Anyway, Mom practices shooting and is ready to kill the local police commissioner WHO LIVES NEXT DOOR TO HER BY SHOOTING HIM IN THE WOODS BEHIND THE HOUSES WHERE THEY BOTH LIVE FROM HER KID’S TREE HOUSE.  All she has to do is get her face seen at the school talent show and race back home to do the deed.  Glen is not going to the talent show because he’s busy – get this – drinking alone while sitting quietly in his living room, despite the fact that Christina is performing in the talent show.

The night of night arrives.  Peter invites his dead brother’s doctor to the talent show (Obviously?), and said neurosurgeon now wants to bang Mom (Seriously, dude?), but Mom sneaks out anyway.  We’re treated to kids showing their talents, and then, it’s Christina’s turn.  PRINCIPLE I NEED PROPER EVIDENCE watches from the wings, and for some reason, Christina’s sad modern dance convinces her to call child services. LIKE, RIGHT NOW.  IN THE MIDDLE OF THE ACT.  SHE STOPS WATCHING CHRISTINA DANCE, LEAVES THE AUDITORIUM, GOES TO HER OFFICE AND CALLS CHILD SERVICES.

This. MOVIE.

Meanwhile, Mom lures Glen to the woods with a whistling sound.  Glen IMMEDIATELY GETS HIS GUN AND GOES TO INVESTIGATE.  (I’m pretty sure he only goes to get a gun to investigate whistling because the screen writer wants to make it clear that Glen has a gun and if Glen is also armed, not only is the danger increased for Mom, but she also looks like less of a monster as she’s not shooting an defenseless person.  So the gun is there for these reasons, not because, you know, it makes any SENSE.)  Anyway, before Mom can shoot Glen, she accidentally triggers the tree houses’s Rube Goldberg machine that Henry and Peter were building earlier in the film, which ultimately releases a chain made of photos, one for each of her sons, showing their growth throughout the years.  This makes her realize that obeying her eleven year old’s plan to murder someone is something she shouldn’t do and she confronts Glen. Mom says she knows, she’s going to tell everyone and keep fighting this fight until Christina is taken from him.  Mom goes back to the talent show in time to see Peter’s act, which is spraying fake snow all over the audience, which he refers to as the releasing of his brother’s soul.  Glen goes back inside and calls his brother, but he’s already been notified about the complaint by PRINCIPLE I NEED PROPER EVIDENCE, so he can’t sweep it under the rug. Glen blows his brains out, and since Mom had followed Henry’s plan to forge custody papers, she adopts Christina, who now gets to live next door to the house where she was abused and her step father ultimately committed suicide. THE END.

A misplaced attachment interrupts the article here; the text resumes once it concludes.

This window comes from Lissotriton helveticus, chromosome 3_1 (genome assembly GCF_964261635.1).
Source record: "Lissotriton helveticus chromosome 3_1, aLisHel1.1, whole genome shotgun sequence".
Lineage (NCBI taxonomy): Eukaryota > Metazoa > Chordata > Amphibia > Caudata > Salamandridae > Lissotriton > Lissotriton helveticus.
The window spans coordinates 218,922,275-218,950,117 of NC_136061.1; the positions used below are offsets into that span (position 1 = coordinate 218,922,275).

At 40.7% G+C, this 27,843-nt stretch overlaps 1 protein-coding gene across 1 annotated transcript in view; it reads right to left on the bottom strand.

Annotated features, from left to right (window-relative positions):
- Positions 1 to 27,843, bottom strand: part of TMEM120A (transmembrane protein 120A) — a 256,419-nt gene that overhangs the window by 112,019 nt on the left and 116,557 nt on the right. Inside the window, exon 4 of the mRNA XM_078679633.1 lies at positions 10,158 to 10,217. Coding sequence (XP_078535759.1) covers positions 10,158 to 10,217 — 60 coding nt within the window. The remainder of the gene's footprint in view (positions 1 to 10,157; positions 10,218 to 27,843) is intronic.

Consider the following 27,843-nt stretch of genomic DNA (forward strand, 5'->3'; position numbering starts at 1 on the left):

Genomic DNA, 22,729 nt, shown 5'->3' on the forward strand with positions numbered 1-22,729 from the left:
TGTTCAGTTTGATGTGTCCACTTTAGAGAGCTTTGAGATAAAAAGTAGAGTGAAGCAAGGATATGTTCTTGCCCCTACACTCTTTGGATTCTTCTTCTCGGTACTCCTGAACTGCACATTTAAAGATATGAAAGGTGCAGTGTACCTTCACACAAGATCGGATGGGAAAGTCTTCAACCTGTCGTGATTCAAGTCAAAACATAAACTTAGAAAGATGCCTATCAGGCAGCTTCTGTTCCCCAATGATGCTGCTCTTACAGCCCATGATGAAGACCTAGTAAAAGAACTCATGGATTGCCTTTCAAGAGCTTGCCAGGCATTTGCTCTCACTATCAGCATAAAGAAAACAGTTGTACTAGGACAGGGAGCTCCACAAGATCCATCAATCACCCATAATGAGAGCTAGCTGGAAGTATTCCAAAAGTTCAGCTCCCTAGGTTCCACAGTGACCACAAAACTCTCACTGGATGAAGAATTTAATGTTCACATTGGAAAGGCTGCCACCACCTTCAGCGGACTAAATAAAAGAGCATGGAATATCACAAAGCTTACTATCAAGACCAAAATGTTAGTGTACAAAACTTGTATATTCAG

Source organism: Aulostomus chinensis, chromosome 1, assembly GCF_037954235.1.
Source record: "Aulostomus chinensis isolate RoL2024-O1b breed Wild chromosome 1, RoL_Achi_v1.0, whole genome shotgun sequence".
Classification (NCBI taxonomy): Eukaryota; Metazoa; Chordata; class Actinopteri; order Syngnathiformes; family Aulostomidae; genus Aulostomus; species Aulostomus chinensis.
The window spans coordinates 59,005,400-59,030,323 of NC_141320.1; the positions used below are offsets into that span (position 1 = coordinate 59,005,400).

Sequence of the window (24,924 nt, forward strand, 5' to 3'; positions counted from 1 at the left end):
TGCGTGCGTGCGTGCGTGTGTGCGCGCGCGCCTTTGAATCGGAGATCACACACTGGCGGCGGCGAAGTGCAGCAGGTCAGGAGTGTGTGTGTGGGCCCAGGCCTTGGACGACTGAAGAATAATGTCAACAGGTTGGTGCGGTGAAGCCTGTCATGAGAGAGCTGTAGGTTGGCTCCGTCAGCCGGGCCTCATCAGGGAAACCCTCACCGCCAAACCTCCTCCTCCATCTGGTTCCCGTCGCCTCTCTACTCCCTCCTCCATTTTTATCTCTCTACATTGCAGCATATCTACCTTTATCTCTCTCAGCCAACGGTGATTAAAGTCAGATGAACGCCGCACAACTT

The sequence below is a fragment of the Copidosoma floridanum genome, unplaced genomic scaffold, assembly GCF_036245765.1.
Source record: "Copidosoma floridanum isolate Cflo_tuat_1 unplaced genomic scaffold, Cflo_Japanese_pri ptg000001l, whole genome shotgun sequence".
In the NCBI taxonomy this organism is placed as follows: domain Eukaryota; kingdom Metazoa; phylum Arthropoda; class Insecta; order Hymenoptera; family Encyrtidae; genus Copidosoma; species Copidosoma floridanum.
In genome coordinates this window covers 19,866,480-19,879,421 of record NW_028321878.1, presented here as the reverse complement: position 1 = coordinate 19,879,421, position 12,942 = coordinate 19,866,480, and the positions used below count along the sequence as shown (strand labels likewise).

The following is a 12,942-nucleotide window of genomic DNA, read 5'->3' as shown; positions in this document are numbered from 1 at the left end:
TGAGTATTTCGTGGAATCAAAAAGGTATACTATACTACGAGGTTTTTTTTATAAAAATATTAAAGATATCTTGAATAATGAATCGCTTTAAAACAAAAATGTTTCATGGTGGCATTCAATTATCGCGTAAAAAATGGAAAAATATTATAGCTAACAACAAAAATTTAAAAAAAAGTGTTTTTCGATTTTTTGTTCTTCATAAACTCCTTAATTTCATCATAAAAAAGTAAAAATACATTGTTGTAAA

And I got through all that without talking about the Jesus metaphor.

The people that made this movie decided Henry is some kind of Jesus allegory and it doesn’t quite work.  There’s the obvious allusion in the title of the movie, Henry’s untimely death (Which is like Jesus’ how?  Oh, because Peter has to carry on his work as a support structure for their Mom?  I think you’re missing the point of THAT particular story…), the fact that his brother’s name is Peter and Henry’s soul ascends to heaven at the end of the movie (metaphorically speaking)

The strange thing is, The Book of Henry doesn’t make me care enough to truly angry – the movie has just enough going on to be interesting to the point where you won’t turn it off, but that’s about the best I can say about it.  This movie functions more as an educational tool than it does as a movie, because it’s not fun enough to be The Room (child rape and pediatric oncology are NOT FUN) and not engaging enough to be entertaining.

It’s just this movie that is out there, running the gambit of child abuse, pediatric oncology, parenthood, vigilante justice and the exhausted trope of the brilliant preteen. The Book of Henry is… I dunno.  A movie that came out in 2017 that you can stream if you’re an HBO subscriber and a student of film or a masochist.

About Jamie Insalaco

Jamie Insalaco is the author of, and editor in chief of

Posted on April 8, 2018, in movie review and tagged , , , , , , , . Bookmark the permalink. Leave a comment.